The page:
Eight years of equal marriage in Mexico: advances and setbacks

The landscape that is emerging offers a contrast of advances and setbacks animated by the recent Inter-American Court of Human Rights ruling, and legislative plans for a constitutional reform
Eight years of equal marriage in Mexico: advances and setbacks
A gay couple holds hands during a mass wedding in Mexico City - Photo: Edgard Garrido/REUTERS
05/10/2018
17:56
Gabriel Moyssen
Mexico City
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Eight years after equal marriage or same-sex marriage was recognized by the 31 federal states of Mexico, the landscape that is emerging offers a contrast of advances and setbacks animated by the recent Inter-American Court of Human Rights (ICHR) ruling, and legislative plans for allowing these unions across the country through a constitutional reform.

In Mexico, only civil marriages are recognized by law and all its proceedings fall under state legislation.

Same-sex marriage is performed without restriction in Mexico City and Baja California, Campeche, Chiapas, Chihuahua, Coahuila, Colima, Jalisco, Michoacán, Morelos, Nayarit, Puebla, and Quintana Roo, as well as in certain municipalities in Oaxaca and Querétaro.

Legislation to change the laws on the subject is currently proposed in almost every state.

Courts in all states must approve marriage licenses for same-sex couples when petitioned to do so, while same-sex civil unions are legally performed in the country’s capital and in Campeche, Coahuila, Michoacán, and Tlaxcala.

Since August 2010, same-sex marriages performed in Mexico are recognized by the 31 states and fundamental spousal rights—such as alimony payments, inheritance rights, and the coverage of spouses by the federal social security system—also apply to same-sex couples.

According to experts, in spite of representing a minority in civil registers, the approval of equal marriage, which started in 2009 at a local level in Mexico City, generated a major debate on the traditional family structure in the conservative Mexican society.

“While heterosexual marriages are declining and the number of divorces is increasing, same-sex couples—at least in statistics—seem to enjoy greater stability and are looking for unrestricted legal recognition,” said specialists Miguel Ángel Morales Sandoval and Graciela Gutiérrez Garza in the website of the National Autonomous University of Mexico’s Institute for Judicial Research.

In 2015, they highlighted, the Supreme Court of Justice of the Nation ruled that same-sex marriage bans are unconstitutional.

Nevertheless, the ruling was considered a “jurisprudential thesis” and did not invalidate any state laws, meaning that the couples have to commence proceedings for the right to marry and wait for the respective judicial decision.

International day

On May 17, 2016, speaking on the International Day Against Homophobia, President Enrique Peña Nieto announced he had signed an initiative to amend article 4 of the Constitution to clearly reflect the Supreme Court opinion, “to recognize as a human right that people can enter into marriage without any kind of discrimination.”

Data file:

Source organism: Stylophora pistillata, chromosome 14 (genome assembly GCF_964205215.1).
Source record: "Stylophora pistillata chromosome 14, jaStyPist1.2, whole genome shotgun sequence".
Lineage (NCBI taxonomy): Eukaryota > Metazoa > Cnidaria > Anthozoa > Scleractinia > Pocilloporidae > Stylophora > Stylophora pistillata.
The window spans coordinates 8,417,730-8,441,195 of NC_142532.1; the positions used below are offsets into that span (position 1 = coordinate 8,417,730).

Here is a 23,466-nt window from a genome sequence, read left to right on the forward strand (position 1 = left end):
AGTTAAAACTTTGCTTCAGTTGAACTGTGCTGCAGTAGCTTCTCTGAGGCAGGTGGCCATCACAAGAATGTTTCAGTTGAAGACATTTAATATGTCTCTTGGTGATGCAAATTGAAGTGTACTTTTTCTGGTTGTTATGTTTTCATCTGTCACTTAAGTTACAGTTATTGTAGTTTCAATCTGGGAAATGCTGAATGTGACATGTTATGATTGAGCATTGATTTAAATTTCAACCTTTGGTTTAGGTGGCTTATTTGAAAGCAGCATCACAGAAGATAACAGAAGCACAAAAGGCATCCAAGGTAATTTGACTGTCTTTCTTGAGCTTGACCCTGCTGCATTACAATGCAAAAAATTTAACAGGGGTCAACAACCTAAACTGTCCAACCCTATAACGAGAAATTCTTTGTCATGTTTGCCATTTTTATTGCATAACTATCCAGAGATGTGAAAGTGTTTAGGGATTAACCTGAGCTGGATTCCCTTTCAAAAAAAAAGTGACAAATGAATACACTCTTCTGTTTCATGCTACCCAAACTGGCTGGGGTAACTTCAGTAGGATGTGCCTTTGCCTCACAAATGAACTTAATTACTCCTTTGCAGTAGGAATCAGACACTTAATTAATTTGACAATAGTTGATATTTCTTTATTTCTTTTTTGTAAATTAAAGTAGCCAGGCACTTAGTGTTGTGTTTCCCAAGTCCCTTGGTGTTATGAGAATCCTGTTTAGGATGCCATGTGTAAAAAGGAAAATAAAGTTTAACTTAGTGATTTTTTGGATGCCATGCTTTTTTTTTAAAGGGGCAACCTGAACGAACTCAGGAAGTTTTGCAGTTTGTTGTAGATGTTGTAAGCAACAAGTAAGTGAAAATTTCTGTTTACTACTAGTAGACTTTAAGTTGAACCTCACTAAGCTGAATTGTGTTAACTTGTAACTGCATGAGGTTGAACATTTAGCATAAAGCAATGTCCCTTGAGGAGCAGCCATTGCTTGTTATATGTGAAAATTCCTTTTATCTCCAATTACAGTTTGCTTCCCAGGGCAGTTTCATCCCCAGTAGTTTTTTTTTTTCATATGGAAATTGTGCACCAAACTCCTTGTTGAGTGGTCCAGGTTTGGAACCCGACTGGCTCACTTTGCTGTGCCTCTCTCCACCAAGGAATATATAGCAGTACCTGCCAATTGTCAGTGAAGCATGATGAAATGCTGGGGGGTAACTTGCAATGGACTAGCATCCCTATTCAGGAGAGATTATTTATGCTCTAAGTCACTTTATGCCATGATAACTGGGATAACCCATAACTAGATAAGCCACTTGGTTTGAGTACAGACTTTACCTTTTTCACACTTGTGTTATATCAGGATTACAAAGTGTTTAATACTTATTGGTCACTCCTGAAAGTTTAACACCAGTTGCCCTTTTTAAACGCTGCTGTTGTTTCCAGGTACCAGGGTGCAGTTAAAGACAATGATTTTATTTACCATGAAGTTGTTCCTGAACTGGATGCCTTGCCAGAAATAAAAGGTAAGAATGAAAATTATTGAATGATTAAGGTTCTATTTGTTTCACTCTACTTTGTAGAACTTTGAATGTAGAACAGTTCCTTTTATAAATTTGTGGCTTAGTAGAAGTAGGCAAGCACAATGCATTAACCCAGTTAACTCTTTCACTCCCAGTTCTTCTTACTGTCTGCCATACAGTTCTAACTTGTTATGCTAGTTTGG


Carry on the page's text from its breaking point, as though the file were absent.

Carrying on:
“That is, for marriages to be carried out without discrimination on the basis of ethnicity or nationality, of disabilities, of social or health conditions, of religion, or gender or sexual preference,” he added.

With the president’s decision, Mexico was moving forward in becoming the fifth country in Latin America to make same-sex marriage legal.

The announcement was hailed by LGBT activists and criticized by the church leadership, still influential among the second-largest Roman Catholic population in the world.

Peña Nieto also submitted a bill to make appropriate changes in the Civil Code, however, in November 2016 the Committee on Constitutional Issues of the Chamber of Deputies rejected his initiative 19 votes to eight, after receiving 47,000 letters expressing opposition to the measure, though none of them were signed.

For its part, on January 8, 2018, the ICHR ruled that the American Convention on Human Rights mandates and requires the recognition of same-sex marriage.

The ruling was fully binding in Costa Rica and set a binding precedent in other countries, including Mexico.

After this verdict from the Costa Rica-based tribunal, LGBT advocacy groups in Mexico have urged the federal government to abide by the decision, and fully legalize same-sex marriage.

Last month, the minority parliamentary group of the Institutional Revolutionary Party (PRI) in the lower chamber said that it is promoting a new constitutional reform bill in order to allow equal marriage nationwide.

Former Coahuila Governor and federal deputy Rubén Moreira Valdez stressed that the bill is sustained by the first constitutional article, banning any kind of discrimination against human dignity.

“This reform initiative wants to put human rights violations behind, to strengthen an evolution adhered to the principles of universality, interdependence, indivisibility, and progressivity towards what we may call equal marriage,” stated Moreira.
 

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Editing by Sofía Danis
More by Gabriel Moyssen
 

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